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Past and Present History of a REPOhistory “Civil Disturbances” Sign

March 17, 2008


Justseeds readers likely need no reminder of the importance of politically engaged street art, yet it is always good to hear when work put up in the streets not only stays up for a long duration, but is also greatly valued by the community in which it is placed.
Recently, a sign by Jenny Polak and David Thorne from a past REPOhistory project Civil Disturbances that was put up in 1998 in Brooklyn has drawn some renewed attention, especially from collective members who had assumed that the majority of the signs had been taken down.

For those unaware of the project, the Civil Disturbances was a sign project that REPOhistory collaborated with the New York Lawyers for the Public Interest (NYLPI.) Over a two-year duration from 1998-1999, 20 signs were placed at various locations in the city that addressed legal cases that had important social and political ramifications for New York City and beyond.
The sign by Jenny Polak and David Thorne commemorated three victims of police shootings and the families that attempted to prosecute the police. Specifically, it addressed the senseless death of Nicholas Heyward, a young boy who was shot and killed by a Housing Authority Officer in 1994 who mistook his plastic toy rifle for a weapon, Kevin Cedeno who was shot in the back in Washington Heights, and Anthony Baez who died from a police choke-hold in the Bronx. The signs were placed at each location where the deaths had taken place. For example the sign honoring Nicholas Heyward was placed on Baltic Street, between Hoyt & Bond in Brooklyn and helped focus public attention to this tragedy and the issues of police brutality and accountability.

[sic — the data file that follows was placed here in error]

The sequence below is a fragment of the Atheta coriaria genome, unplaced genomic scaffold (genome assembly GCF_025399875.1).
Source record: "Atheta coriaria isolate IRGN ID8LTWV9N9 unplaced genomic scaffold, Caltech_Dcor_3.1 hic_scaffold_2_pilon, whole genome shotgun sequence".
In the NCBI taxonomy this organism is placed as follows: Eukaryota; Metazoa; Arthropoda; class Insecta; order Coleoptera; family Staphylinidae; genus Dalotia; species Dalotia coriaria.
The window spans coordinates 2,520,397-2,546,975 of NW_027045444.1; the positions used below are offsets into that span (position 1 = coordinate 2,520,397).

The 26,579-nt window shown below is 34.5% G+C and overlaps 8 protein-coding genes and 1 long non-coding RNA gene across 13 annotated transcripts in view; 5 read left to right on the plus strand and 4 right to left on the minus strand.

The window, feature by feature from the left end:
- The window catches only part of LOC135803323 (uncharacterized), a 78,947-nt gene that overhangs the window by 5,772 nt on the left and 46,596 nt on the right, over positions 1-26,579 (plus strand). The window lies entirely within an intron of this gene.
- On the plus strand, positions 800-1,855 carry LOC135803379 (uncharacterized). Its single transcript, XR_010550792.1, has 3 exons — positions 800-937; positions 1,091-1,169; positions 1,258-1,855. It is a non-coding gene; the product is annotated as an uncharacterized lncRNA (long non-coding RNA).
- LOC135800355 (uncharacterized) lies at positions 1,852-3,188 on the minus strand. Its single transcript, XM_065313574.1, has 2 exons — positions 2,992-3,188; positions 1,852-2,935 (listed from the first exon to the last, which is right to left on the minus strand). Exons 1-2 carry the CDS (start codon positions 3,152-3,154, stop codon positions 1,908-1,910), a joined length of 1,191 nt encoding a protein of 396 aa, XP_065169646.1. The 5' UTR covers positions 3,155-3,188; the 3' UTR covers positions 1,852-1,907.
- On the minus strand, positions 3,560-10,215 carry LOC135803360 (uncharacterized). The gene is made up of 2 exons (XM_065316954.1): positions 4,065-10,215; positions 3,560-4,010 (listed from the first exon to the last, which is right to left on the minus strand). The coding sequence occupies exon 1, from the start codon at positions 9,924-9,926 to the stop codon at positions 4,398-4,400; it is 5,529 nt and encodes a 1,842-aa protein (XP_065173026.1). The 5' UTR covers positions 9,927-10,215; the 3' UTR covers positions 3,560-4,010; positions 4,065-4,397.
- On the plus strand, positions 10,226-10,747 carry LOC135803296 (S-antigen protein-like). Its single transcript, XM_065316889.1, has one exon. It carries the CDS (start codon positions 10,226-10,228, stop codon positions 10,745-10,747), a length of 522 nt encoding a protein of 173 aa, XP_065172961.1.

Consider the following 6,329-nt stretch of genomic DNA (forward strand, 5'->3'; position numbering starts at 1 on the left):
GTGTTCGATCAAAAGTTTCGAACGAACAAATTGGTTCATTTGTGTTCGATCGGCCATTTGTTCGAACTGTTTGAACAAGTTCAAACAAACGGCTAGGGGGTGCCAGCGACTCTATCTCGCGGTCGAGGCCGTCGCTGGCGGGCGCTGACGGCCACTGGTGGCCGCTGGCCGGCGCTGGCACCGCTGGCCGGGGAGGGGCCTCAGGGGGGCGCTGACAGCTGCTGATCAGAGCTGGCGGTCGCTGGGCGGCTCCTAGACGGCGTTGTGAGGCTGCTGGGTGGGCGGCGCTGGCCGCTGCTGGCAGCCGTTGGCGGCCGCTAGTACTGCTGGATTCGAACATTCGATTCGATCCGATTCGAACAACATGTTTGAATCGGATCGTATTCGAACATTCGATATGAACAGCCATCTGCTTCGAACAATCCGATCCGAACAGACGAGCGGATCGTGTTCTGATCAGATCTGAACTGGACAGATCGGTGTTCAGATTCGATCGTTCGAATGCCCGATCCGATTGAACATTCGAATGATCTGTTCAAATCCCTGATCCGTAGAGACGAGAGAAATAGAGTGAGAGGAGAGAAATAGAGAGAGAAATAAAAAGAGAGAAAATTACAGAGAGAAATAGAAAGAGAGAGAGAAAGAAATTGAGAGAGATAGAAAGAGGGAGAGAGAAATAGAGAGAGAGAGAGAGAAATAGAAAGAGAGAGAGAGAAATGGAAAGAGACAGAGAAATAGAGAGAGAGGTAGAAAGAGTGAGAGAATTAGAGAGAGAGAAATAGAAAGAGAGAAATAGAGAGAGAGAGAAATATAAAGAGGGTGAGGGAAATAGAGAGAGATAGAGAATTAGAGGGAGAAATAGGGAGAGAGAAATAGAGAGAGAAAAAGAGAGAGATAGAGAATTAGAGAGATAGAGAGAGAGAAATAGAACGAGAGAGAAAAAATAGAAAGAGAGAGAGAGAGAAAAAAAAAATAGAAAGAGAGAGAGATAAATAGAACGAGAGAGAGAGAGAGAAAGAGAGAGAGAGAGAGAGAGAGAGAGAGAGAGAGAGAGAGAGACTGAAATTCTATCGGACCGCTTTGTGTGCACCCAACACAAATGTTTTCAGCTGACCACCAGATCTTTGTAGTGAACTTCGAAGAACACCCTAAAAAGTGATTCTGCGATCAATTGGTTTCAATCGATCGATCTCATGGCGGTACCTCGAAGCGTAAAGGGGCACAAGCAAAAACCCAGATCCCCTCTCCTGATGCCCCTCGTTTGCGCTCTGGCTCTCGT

Yet the sign did not remain up for long. Shortly after it was installed, the sign (along with a number of other Civil Disturbances signs) were either vandalized or quickly taken down against the artist’s approval.
However, the artists and the community made sure that it was re-installed in 1999. Polak recently explained, “There is a story you may not know about why it’s lasted. I came to know Nicholas Heyward, the father of the child the sign memorializes… A while after the project was done, he told me the sign had been knocked down – hit, he thought, by cops perhaps. He rescued it and we decided to rededicate it. At the time he was still living right there. I tried to make a bit of an occasion of it. Tom came to bring the spare sign, and a poet [Samantha Coerbell], did an intense poem she’d written about the killing which she came and performed on the street to a couple of people including Nicholas senior, and a local reporter I got hold of. I think the continued activism of Nicholas, his taking ownership of the sign, and the way people around here feel about the police all may have helped keep it there.”
Since this rededication effort in 1999, the sign has remained installed on Baltic Street for close to a decade and speaks of the importance of making sure that past and present struggles are honored and made clearly visible for all to see.
Photo by Daniel Tucker. For an article on the re-dedication of the sign in 1999, See, Michael Hirsh “Police Brutality Memorial Returns to Baltic Street”, Carroll Gardens, Cobble Hill Courier, Vol. XVIII, No. 16, April 26, 1999. For more information on REPOhistory, See HERE


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2 comments on “Past and Present History of a REPOhistory “Civil Disturbances” Sign”

This is great! Thanks for shedding some spotlight on Reprohistory. One of my professors from grad school was in this group, Greg Sholette. I admire him so much for his work and all the Reprohistory people as well!

There was a group that filmed the rededication which was later shown at Artist Space here in New York. The reporter wrote a nice piece. His last name was Hirsh. I have both the film and article. I spoke for the Repohistory collective that day as I installed the sign with double banding of stainless steel. We also documented the event will lots of slides. Tom Klem